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What is an Open Foundation?

Robert Lacy
March 13, 2018

Have you ever received an WSRB inspection and noticed the building had an “open foundation?” What the heck is that? Because many people are unfamiliar with the term, we’ve made it the topic of this blog post.

Open foundations feature openings that go beneath the building, generally into a crawl space or other open space beneath the floor joists. Keep in mind that open spaces beneath a second story are not considered the same as an open foundation.

Open foundation buildingOpen foundations, like this one, can create property risk


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Other than those under docks, wharves and piers, open foundations are generally avoidable. Closing them helps protect the building from fire risk and improves its overall safety.

Open foundations can appear in a number of ways:

  • A masonry wall resting on a combustible foundation that rises above the low-water mark.
  • A trailer-type structure on stilts without protection, running along the bottom of the building between the floor and the ground.
  • A building with an unprotected opening into a basement or crawlspace.

Open foundations are a concern for a simple reason

Anyone walking by can flick a cigarette or other burning material into the open space. A smoldering fire in a crawl space can go unnoticed and easily grow into a larger fire that can work its way up the wall joists and across the underside of the floor. Open foundations also create a potential for arson or other dangerous activity because burning items can easily be thrown into the crawl space.

Open foundation close upOpen foundations can generally be closed easily, reducing risk.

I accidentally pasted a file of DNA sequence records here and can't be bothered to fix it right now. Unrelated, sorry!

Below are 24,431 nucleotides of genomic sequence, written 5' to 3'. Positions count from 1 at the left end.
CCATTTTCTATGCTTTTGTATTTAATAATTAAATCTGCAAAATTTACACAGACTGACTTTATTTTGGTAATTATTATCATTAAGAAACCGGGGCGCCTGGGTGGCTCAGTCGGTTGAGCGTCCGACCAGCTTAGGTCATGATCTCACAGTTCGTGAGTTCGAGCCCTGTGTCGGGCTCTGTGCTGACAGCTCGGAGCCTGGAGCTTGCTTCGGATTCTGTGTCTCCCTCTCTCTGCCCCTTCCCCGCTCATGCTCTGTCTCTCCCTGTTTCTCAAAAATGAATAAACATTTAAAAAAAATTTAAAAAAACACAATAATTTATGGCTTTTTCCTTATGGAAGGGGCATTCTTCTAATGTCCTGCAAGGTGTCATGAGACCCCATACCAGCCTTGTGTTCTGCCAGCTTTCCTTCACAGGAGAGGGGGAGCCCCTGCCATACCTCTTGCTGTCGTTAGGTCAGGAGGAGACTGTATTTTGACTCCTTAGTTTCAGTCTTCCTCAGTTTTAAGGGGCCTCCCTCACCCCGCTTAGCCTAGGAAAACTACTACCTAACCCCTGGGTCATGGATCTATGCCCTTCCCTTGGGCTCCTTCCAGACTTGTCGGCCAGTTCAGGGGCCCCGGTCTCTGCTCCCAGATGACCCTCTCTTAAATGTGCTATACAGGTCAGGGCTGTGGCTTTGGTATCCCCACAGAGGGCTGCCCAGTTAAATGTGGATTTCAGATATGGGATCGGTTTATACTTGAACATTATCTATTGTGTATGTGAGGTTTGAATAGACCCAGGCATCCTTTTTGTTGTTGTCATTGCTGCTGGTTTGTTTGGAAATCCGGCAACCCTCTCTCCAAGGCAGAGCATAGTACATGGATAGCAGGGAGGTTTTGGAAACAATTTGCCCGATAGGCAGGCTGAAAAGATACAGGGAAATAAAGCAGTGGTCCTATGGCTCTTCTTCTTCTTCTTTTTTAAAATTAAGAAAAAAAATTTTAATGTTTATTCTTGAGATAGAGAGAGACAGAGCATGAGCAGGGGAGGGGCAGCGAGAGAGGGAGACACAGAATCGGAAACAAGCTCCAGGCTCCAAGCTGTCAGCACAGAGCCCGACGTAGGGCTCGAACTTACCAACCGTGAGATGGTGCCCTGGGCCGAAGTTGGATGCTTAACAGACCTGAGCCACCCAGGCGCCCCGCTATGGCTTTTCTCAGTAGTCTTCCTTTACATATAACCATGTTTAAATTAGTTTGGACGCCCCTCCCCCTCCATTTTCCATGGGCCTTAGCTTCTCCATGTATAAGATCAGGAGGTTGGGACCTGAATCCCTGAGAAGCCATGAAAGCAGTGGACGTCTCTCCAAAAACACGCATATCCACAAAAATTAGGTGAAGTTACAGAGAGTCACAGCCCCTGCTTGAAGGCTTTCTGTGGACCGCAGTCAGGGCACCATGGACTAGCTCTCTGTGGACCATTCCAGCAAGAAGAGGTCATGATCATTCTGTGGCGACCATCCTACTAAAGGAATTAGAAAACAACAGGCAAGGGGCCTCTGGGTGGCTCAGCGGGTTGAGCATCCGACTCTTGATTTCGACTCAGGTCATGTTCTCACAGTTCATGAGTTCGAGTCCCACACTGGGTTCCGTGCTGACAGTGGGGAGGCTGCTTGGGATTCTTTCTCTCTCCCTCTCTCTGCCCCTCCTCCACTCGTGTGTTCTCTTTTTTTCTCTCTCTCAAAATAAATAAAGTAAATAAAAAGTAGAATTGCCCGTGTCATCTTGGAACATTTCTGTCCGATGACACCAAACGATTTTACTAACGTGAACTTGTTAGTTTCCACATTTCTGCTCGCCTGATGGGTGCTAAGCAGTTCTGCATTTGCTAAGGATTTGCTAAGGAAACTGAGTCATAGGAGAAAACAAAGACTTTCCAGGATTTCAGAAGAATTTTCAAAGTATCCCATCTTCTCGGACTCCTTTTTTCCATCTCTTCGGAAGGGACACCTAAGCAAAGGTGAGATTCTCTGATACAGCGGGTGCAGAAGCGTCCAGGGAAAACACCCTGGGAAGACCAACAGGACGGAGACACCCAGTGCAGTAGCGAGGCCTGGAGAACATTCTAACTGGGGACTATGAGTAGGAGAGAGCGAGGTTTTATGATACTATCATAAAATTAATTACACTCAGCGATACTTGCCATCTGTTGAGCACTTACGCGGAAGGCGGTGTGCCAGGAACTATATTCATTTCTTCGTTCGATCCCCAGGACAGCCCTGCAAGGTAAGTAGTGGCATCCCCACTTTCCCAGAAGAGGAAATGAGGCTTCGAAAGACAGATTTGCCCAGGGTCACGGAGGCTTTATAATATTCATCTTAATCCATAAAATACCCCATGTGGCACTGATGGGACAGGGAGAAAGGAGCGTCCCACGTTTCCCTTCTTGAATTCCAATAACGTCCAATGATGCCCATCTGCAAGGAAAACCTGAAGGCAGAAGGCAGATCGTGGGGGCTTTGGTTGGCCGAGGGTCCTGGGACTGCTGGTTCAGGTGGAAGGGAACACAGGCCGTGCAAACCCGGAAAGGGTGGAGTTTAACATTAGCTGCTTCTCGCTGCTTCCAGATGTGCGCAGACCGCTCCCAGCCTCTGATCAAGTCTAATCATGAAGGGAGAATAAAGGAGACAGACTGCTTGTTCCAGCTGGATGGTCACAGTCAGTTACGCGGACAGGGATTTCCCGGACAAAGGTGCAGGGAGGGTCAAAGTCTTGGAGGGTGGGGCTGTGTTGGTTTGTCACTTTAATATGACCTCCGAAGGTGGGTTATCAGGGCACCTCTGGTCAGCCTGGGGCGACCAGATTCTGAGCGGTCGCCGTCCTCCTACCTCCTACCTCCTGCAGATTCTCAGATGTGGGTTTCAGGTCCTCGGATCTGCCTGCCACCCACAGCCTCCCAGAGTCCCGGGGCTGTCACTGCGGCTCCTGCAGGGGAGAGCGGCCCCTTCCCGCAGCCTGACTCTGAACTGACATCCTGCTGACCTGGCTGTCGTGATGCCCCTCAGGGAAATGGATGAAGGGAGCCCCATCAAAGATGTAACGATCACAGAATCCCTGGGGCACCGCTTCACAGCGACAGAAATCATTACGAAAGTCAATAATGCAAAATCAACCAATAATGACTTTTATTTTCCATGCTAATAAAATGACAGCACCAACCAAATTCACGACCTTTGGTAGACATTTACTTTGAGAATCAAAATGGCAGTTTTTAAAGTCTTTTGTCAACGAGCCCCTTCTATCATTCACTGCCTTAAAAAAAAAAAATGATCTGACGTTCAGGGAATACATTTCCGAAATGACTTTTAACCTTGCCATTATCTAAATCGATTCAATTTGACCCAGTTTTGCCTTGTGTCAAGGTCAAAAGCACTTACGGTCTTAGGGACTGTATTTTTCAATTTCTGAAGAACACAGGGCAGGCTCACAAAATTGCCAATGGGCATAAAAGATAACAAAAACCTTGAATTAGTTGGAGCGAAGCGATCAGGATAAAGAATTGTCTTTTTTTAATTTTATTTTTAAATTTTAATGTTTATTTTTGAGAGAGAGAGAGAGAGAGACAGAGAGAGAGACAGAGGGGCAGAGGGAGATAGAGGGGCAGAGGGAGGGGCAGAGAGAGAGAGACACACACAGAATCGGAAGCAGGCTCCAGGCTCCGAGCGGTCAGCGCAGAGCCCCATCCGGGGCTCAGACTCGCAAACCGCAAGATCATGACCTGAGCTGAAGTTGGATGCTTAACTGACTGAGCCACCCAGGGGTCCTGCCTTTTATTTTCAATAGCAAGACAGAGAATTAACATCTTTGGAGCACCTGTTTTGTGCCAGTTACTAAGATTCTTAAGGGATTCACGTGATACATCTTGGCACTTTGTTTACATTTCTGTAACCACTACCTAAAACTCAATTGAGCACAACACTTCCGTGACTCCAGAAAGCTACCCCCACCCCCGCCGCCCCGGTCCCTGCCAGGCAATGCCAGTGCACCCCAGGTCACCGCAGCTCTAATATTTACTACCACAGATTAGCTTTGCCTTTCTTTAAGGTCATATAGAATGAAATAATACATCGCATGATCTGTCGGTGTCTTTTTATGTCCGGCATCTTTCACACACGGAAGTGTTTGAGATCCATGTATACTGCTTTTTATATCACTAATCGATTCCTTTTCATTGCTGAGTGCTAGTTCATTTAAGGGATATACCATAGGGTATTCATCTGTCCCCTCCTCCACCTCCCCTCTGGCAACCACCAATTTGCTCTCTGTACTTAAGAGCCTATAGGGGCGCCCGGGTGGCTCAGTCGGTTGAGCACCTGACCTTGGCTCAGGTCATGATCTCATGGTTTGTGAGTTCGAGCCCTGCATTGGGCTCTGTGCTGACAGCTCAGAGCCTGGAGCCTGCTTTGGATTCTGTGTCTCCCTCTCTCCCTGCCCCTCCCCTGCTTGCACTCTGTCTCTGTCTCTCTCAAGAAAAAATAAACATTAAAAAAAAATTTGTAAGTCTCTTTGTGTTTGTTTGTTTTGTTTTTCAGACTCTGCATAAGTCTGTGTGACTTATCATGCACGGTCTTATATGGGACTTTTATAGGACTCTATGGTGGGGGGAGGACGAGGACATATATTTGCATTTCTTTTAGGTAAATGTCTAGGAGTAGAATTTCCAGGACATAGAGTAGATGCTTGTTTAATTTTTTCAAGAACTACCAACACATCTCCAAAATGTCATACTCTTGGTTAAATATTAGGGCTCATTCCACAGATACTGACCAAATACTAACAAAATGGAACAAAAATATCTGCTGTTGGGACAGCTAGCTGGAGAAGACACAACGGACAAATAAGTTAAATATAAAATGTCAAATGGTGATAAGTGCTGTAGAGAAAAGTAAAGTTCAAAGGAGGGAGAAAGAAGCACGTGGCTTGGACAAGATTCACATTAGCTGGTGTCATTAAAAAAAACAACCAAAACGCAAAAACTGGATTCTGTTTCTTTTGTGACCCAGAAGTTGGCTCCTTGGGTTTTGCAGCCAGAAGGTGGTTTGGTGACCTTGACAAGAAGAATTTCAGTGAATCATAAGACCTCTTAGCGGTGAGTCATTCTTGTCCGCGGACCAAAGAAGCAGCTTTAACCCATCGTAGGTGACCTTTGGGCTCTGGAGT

Also, open foundations are simply a nuisance. They look like easy places to throw trash, which can pile up in the building and attract more refuse. This debris can serve as fuel for a potential fire or make the building a target for vandals.

How to reduce open foundation risk

It’s not hard to take necessary precautions. First, take a quick walk around the outside of the structure. Take note of any holes or chutes into a crawl or below-floor space, then put up chicken wire or other protection to cover the opening, making sure it’s secured on all sides.

If a trailer is being held up by combustible posts or foundations, attach chicken wire or trellis along the outside perimeter to enclose the area, and make it difficult for people to throw burning materials underneath.

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Robert Lacy, WSRB's Vice President, Inspection Services & Professional Development, oversees our team of commercial property analysts as they produce advisory loss costs, commercial property reports, and automatic fire sprinkler system evaluations. He is involved in the annual evaluation of our loss cost levels, ensuring we are current on coding and rating issues for commercial property. Additionally, Robert works to encourage professional development throughout the organization.



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